fuckyeahnightmares:


anticipating-serendipity submitted 
Just came across this on my dashboard and thought it might have been from this blog. 
Nope.
Currently creeped out. 

fuckyeahnightmares:

anticipating-serendipity submitted 

Just came across this on my dashboard and thought it might have been from this blog. 

Nope.

Currently creeped out. 

toramorigan:

panduh-burr:

rocketsfan1081:

masscracc:

I.  WOULD.  DIE.

Lol

NO. FUCKING. WAY.

NOPE ALL THE WAY TO THE SUN

toramorigan:

panduh-burr:

rocketsfan1081:

masscracc:

I.  WOULD.  DIE.

Lol

NO. FUCKING. WAY.

NOPE ALL THE WAY TO THE SUN

unexplained-events:

Okiku, the haunted doll (Japan) resides at the Mannenji temple in the town of Iwamizawa (Hokkaido prefecture). According to the temple, the doll had short crop hair, but over time it has grown to roughly 10 inches (or 25 cm since the rest of the world uses the MS) and comes down to her knees. The hair is trimmed from time to time, but keeps growning back.

There is a story about a young boy that buys this doll for his little sister who happens to be sick. The little girl passes away due to her sickness a year later. A few weeks later the family started to notice the doll’s hair grow. Okiku is also the name of a maid that committed suicide and haunted her master.

Whatever the story or reason may be behind this creepy doll’s hair growth, this is so fucking creepy.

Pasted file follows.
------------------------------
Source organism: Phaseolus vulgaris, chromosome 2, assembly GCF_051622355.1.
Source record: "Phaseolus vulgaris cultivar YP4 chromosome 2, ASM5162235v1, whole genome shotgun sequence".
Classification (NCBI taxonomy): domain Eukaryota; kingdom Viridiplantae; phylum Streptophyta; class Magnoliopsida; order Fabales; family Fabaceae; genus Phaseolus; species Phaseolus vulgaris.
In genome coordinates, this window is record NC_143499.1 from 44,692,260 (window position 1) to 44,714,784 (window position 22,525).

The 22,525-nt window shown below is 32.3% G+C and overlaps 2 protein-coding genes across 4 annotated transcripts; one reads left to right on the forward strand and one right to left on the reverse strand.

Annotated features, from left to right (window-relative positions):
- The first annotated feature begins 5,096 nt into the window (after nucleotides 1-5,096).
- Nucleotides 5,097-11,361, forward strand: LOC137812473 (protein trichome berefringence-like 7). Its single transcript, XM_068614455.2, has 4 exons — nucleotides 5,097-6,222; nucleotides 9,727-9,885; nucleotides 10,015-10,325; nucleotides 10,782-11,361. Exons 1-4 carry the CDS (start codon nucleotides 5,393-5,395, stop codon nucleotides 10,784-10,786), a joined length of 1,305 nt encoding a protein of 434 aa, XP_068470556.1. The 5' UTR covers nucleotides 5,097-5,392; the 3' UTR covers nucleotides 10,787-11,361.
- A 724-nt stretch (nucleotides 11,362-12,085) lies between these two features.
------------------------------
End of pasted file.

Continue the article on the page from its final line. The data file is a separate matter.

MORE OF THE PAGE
unexplained-events:

A strange creature dude caught on film. I wasn’t able to find any other sources to check if this was fake or not, but it’s pretty damn creepy even if it is. Notice how long the arms are, even as it’s crouched, as well as the shortened, squat shape of its head? If it is a legit creature caught on tape (aliens?!), it’s humanoid. It kind of looks like those ‘fallen angels,’ doesn’t it?

Three Ages of Woman and Death

unexplained-events:

image

This painting by Hans Baldung a German Renaissance artist is called “Three Ages of Woman and Death”. It shows the figure of death or as Hans Baldung called it “Der Ritter” holding up an hour glass. When observed, it came to be known that the painting had been altered and once it was x-rayed it showed death having an extra pair of upper-limbs.

asks: